What Happened To Pixim After Sony Acquired Them?

In September 2012, Sony acquired WDR specialist Pixim.

Though Pixim 'powered' cameras are still being sold, there's hardly any marketing / promotion from Pixim or Sony about Pixim.

We asked Sony and Pixim's partners for a status report.

Sony responded by saying, "There is no news yet available on new Sony image sensors using Pixim technology."

Sony / Pixim partners confirmed that Sony is still actively selling existing Pixim chips (like Seawolf and Orca) but that development of new products (e.g., HD Pixim WDR cameras) is either halted or stopped.

It appears that the era of Pixim pixel based WDR is ending, having been supplanted by numerous multi-exposure HD WDR offerings.

Ironically, and maybe understandably, WDR in video surveillance cameras have never been stronger than they are today, with most manufacturers offering credible HD WDR cameras (e.g., see WDR Shootout 2013).


Just after Pixim got bought, Ikegami snatched up all the chips they could get their hands on, worried about just this sort of situation. Seems as though this was a strategic buy- if you want WDR, you are going to be buying an Effio chip.

My understanding is that there are a number of WDR sensor offerings. For example, I recall Omnivision being a choice of a number of manufacturers for HD WDR.

Supplanted, apparently so. Surpassed? Not by a long shot, from anything I have seen. We all know WDR, and light handling in general, has improved drastically for HD cameras in the last 3 years, but sometimes I would kill to have a 2 MP image with the rock-solid WDR reliability of a decent Pixim-based camera.

What happened, indeed. Must we assume there have been significant technical or cost hurdles that have yet to be cleared in moving Pixim technology in to the HD universe?

Andrew, have you tested MP true WDR cameras against Pixim? If so, please share results.

We did and it blew Pixim away. It was clearly so much better we stopped testing Pixim in later tests.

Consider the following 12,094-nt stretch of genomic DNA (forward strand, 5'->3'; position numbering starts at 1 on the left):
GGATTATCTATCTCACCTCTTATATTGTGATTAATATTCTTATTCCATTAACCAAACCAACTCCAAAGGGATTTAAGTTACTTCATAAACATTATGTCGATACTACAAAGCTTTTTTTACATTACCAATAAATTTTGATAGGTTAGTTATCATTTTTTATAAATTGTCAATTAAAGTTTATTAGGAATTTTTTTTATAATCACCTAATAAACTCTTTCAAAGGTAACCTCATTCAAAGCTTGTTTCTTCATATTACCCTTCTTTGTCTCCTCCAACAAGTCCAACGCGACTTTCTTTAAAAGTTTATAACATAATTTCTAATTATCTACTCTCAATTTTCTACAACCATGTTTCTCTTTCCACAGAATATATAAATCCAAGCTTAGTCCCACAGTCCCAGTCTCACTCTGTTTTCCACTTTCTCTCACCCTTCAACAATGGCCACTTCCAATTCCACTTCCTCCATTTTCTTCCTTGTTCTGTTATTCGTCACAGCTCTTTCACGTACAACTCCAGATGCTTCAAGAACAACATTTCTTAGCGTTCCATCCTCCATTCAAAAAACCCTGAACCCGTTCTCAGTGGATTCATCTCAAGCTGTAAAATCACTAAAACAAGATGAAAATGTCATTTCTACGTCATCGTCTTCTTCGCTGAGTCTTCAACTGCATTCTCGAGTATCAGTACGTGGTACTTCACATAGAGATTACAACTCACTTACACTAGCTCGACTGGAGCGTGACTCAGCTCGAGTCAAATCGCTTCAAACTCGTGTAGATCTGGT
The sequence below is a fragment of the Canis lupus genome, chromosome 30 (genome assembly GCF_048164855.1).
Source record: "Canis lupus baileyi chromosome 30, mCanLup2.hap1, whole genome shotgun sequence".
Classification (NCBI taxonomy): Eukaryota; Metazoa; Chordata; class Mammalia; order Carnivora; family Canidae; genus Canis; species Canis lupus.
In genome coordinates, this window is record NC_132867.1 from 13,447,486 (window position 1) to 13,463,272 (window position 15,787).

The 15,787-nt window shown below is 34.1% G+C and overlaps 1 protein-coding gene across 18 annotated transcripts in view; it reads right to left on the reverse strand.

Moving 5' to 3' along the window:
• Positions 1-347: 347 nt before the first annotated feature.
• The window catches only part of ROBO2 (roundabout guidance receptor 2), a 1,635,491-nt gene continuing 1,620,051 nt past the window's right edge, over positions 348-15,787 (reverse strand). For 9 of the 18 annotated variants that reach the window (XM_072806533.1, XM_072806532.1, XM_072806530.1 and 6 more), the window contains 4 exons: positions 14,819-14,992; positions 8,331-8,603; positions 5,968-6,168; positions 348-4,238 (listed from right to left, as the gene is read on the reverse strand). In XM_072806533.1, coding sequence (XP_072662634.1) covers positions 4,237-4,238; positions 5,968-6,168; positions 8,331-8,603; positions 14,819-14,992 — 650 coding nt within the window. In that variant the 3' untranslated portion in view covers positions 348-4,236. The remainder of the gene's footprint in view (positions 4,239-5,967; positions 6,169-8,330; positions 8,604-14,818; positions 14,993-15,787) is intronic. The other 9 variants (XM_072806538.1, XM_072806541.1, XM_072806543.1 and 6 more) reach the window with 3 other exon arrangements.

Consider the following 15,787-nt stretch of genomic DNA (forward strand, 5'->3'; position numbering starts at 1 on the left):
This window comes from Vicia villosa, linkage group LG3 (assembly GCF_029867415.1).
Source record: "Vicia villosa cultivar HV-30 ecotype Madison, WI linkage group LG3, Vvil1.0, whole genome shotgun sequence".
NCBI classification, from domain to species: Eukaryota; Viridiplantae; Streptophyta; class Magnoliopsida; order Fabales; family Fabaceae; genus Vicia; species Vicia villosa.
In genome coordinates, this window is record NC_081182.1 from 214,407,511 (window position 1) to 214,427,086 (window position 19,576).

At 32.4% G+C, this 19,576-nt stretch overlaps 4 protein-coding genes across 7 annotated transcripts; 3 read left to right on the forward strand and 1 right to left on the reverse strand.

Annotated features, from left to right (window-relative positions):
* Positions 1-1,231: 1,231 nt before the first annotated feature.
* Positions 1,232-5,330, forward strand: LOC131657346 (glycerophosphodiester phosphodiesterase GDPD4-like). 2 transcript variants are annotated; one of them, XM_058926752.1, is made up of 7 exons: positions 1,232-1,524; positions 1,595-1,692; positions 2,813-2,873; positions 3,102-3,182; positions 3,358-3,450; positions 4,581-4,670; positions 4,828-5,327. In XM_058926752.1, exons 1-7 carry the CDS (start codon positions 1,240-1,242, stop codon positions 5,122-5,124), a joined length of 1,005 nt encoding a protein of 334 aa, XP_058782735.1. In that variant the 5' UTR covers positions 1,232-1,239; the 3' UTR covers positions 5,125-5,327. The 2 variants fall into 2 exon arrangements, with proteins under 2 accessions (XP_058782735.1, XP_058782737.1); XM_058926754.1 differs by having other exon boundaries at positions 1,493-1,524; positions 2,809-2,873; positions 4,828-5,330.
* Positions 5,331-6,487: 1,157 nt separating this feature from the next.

Essentially, WDR range was similar across Pixim and true WDR MP cameras but the increased pixels of the latter delivered a much more detailed image.

John, thanks! I have that up on my screen for required reading tomorrow. I appreciate the pointer.

John, is the Effio-P 2.0 chipset on par with the Seawolf? I haven't tried the new Effio-P series, but from the literature, it seems like it would be in the ballpark.

Jon, I don't know enough about Effio to comment.

Is Effio only analog / 960H? That's what their product page indicates.

John,

Yes, Effio is 960H. They have many variants, of which Effio-E is probably the most prevailant. Effio-P is touted as "Professional WDR", where the Effio-V is just "WDR". Effio-S I believe was short lived and never made a mark. These newer versions, 2.0, supposedly are improved units.

These 2.0 versions were released after they aquired Pixim, so they may have some Pixim technologies, but I don't think they are traditional Pixim-type sensors, where each pixel has it's own sensor. At least, that is how I understood the Seawolf chips worked.

We had used a generic Pixim Seawolf based dome for our defacto analog WDR camera for the past two years, but were told it is no longer available. It's replacement by the supplier is is an Effio-V based dome. We have yet to use them, but of course our salesman says they are better than Pixim. =)

The Pixim chips are no longer in production by Sony Pixim and you can only buy them from factories that stock piled them in advance of the EOL notice by Sony.

Sony recommends users change to the new Effio V which is a CCD and is slightly cheaper than the Seawolf.

The Effio V does preform good in WDR applications but I feel it is too expensive and could be a good option if the cost was much lower.

Undislcosed A,

Our supplier is selling the Effio-V based WDR dome for 80% of the price of their discontinued Pixim based dome. As an added bonus, the newer Effio-V dome also has a better dome enclosure with a larger base to house a balun, where the previous model only offered this as an additional base (added cost).

Also, they offer a similar camera without an Effio chip for just $30 less. So, if the Effio-V chip is just a $30 premium over a non-Effio chip, that doesn't seem that expensive at all. I know that any other true WDR cam would be sure to cost more than just $30 more than a base model.